Pompeii Archaeological Park is the best laboratory for the study of the seismic site effects on cultural heritage: the ancient site was destroyed and buried by the 79 AD Vesuvian eruption and, furthermore, it was also affected by the 62–63 AD strong earthquake. Large sectors of the city were reconstructed after this earthquake while other parts were still under reconstruction when the fall-out and pyroclastic density currents of the eruption buried the Roman city. In order to evaluate the distribution of the damage and reconstructions due to the earthquake, detailed mappings of the structures were carried out using multidisciplinary approaches. In addition, analyses of the topographical features, subsoil stratigraphies, and geophysical surveys, responsible for local seismic amplification (site effects), allow us to define the sectors of the ancient city where the Amplification Factors (AFs) were the main ones responsible for damage. Selected areas and examples of compromised and reconstructed buildings show that the ancient topography and subsoil features (both lithological and seismic) are the main AFs. In particular, the damages caused by the 62–63 AD earthquakes seem to be mainly due to topographical factors such as steep scarps and slopes, ridges, peaks, and terraces, as well as to the major thickness of the soft sediments (loose volcanoclastic layers, paleosols, weathered lavas, and anthropogenic infillings) located over the well-lithified lavas. It is not uncommon to also have the combination of these two factors. For the first time, this multidisciplinary approach allows us to draw a seismic microzonation map for one of the most important archaeological sites of the world. Full article
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21 pages, 18375 KiB  
Article
Uses of Sentinel-1 and -2 Images in Heritage Management: A Case Study from Lednica Landscape Park (Poland)
by Lidia Żuk and Sławomir Królewicz
Geosciences 2022, 12(4), 159; https://doi.org/10.3390/geosciences12040159 - 1 Apr 2022
Cited by 2 | Viewed by 2089
Abstract
This article aims to demonstrate the use of Sentinel images to develop strategies for heritage protection and management in rural landscapes that are currently undergoing dynamic transformations. Construction works are causing rapid and extensive land use changes that threaten archaeological structures. Moreover, the [...] Read more.
This article aims to demonstrate the use of Sentinel images to develop strategies for heritage protection and management in rural landscapes that are currently undergoing dynamic transformations. Construction works are causing rapid and extensive land use changes that threaten archaeological structures. Moreover, the modernisation of farming practices may also negatively affect the efficiency of archaeological prospection. The rapidity of those processes requires the application of relevant tools to monitor changes and highlight negative tendencies in areas surrounding archaeological sites. High frequency of Sentinel-1 and -2′s acquisition may offer an immediate insight into current tendencies. Radar and optical data obtained from those satellites between 2016 and 2020 were analysed to identify trends in building development and land use/cover changes in Lednica Landscape Park. Preliminary results indicate a considerable potential of spectral analysis based on Sentinel-2 to monitor changes related to building development, as well as for the precise planning of a field survey. Sentinel-1 proved more problematic due to a range of factors related to data characteristics and processing. Using those results, we will discuss the potential and limitations of the proposed methodology and data. Full article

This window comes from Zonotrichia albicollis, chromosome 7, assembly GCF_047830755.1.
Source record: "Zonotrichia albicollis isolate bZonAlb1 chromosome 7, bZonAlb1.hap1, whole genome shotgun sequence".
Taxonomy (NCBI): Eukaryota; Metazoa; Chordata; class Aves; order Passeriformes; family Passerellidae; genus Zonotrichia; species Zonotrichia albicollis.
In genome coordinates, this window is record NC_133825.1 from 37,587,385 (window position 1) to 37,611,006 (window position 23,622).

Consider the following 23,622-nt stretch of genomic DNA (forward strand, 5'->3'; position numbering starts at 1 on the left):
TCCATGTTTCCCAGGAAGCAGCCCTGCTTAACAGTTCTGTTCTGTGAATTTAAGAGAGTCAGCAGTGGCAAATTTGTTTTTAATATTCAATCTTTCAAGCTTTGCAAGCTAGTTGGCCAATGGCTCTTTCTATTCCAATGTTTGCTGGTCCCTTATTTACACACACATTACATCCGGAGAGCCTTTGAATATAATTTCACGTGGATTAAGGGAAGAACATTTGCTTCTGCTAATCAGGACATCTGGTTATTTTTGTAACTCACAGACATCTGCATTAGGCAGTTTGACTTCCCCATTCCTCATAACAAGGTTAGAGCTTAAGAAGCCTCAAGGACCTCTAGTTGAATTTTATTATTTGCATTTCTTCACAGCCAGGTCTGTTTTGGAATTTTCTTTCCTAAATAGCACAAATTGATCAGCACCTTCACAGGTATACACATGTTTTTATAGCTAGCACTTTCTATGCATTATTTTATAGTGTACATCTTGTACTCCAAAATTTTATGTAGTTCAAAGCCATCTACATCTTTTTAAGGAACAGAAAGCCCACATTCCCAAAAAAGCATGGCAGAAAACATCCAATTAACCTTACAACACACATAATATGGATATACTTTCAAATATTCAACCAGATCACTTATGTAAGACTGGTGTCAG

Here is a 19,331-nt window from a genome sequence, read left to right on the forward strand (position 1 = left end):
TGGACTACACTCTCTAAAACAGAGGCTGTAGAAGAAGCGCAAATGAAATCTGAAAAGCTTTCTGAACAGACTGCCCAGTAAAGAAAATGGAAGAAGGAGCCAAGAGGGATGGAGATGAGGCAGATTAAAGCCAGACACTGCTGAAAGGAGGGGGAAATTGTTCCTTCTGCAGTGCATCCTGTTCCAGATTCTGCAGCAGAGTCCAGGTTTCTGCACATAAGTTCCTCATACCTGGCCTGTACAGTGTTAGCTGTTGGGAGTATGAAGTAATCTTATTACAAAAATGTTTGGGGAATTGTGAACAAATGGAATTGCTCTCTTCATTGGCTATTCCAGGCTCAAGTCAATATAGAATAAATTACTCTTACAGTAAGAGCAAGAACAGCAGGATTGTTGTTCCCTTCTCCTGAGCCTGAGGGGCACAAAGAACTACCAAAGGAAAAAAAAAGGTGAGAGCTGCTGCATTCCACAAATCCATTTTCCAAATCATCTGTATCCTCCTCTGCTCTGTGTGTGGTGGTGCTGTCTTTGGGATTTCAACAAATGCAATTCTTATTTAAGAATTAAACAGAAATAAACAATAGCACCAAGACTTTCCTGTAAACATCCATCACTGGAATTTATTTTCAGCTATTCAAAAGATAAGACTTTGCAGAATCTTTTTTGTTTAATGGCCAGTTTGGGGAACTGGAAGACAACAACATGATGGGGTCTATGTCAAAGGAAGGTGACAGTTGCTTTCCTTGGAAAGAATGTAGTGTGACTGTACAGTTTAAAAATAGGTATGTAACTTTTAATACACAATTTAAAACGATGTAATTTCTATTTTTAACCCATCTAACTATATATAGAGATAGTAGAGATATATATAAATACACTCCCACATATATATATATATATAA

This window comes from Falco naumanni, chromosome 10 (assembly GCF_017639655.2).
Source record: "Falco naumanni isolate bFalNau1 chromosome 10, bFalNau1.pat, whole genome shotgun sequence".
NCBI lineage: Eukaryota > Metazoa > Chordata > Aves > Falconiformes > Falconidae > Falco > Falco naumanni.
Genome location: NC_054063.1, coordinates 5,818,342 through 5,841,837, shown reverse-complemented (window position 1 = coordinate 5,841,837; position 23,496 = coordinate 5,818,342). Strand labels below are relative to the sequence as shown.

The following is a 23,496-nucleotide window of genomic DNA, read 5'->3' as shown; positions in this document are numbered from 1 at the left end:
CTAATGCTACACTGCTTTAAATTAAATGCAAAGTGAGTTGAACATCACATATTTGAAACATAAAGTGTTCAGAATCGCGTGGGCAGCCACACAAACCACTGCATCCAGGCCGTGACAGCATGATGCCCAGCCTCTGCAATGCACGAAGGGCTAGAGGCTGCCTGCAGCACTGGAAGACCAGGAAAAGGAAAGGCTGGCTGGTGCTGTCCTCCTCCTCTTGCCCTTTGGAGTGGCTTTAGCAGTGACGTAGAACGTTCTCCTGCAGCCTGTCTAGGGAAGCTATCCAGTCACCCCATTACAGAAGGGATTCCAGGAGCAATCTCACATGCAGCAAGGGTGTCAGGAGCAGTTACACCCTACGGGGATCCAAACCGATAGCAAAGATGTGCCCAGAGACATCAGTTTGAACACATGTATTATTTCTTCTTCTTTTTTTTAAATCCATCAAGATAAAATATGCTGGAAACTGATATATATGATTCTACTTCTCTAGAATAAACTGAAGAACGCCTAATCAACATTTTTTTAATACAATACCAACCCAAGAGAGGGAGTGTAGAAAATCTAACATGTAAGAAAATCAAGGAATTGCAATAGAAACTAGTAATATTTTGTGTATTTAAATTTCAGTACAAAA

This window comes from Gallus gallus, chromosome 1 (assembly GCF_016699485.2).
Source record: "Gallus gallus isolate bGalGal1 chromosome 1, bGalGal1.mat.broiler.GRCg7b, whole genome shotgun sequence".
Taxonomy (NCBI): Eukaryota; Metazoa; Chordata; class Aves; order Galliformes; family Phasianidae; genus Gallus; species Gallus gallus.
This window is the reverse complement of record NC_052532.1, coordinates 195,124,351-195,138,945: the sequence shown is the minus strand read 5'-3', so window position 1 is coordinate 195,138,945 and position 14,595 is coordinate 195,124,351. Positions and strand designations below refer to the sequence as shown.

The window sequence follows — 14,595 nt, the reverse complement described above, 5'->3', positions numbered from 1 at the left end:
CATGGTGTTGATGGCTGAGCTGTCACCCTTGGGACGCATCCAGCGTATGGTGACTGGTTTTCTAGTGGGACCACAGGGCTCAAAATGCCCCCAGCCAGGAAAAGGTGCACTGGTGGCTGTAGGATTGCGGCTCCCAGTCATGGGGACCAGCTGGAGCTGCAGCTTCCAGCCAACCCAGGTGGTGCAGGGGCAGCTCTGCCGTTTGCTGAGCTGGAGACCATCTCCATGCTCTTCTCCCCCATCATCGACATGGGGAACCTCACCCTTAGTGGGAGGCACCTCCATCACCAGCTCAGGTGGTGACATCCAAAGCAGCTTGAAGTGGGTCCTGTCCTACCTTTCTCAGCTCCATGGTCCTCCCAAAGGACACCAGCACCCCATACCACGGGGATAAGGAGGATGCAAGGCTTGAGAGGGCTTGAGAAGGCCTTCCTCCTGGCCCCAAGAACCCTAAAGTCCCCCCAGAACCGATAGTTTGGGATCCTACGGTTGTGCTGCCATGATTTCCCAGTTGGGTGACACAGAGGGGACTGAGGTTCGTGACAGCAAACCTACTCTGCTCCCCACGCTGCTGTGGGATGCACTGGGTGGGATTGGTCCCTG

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21 pages, 6677 KiB  
Article
SyPEAH: The WebAPP System for Protection and Education to Archaeological Heritage in the Parco Archeologico del Colosseo
by Irma Della Giovampaola
Geosciences 2021, 11(6), 246; https://doi.org/10.3390/geosciences11060246 - 5 Jun 2021
Cited by 6 | Viewed by 2620
Abstract
Archaeological sites are affected by changes due to a natural deterioration process over time. If not prevented, this may compromise the functionality of the cultural property, and in turn become pathological and result in degradation. Monitoring through innovative technologies paves the way towards [...] Read more.
Archaeological sites are affected by changes due to a natural deterioration process over time. If not prevented, this may compromise the functionality of the cultural property, and in turn become pathological and result in degradation. Monitoring through innovative technologies paves the way towards an effective planned maintenance activity and therefore preventive conservation. The monitoring project of the Parco Archeologico del Colosseo was inspired by the desire to build a system of protection and conservation at the service of sustainable exploitation. Established by Ministerial Decree 12 January 2017 in art. 3, the park is an independent cultural site of the Ministry of Culture. It includes the central area of Rome—the Roman Forum, the Palatine, the Colosseum and the Domus Aurea—and has an extension of about 77 hectares, of which about 32 are buildings. With these objectives, the Parco Archeologico del Colosseo has launched a static and dynamic monitoring project consisting of six fundamental levels of activities. The project involves the creation of a multi-parameter system of permanent control of the entire archaeological area, with the associated indicators of the level of risk, for which it is necessary the combined use of innovative technologies. Full article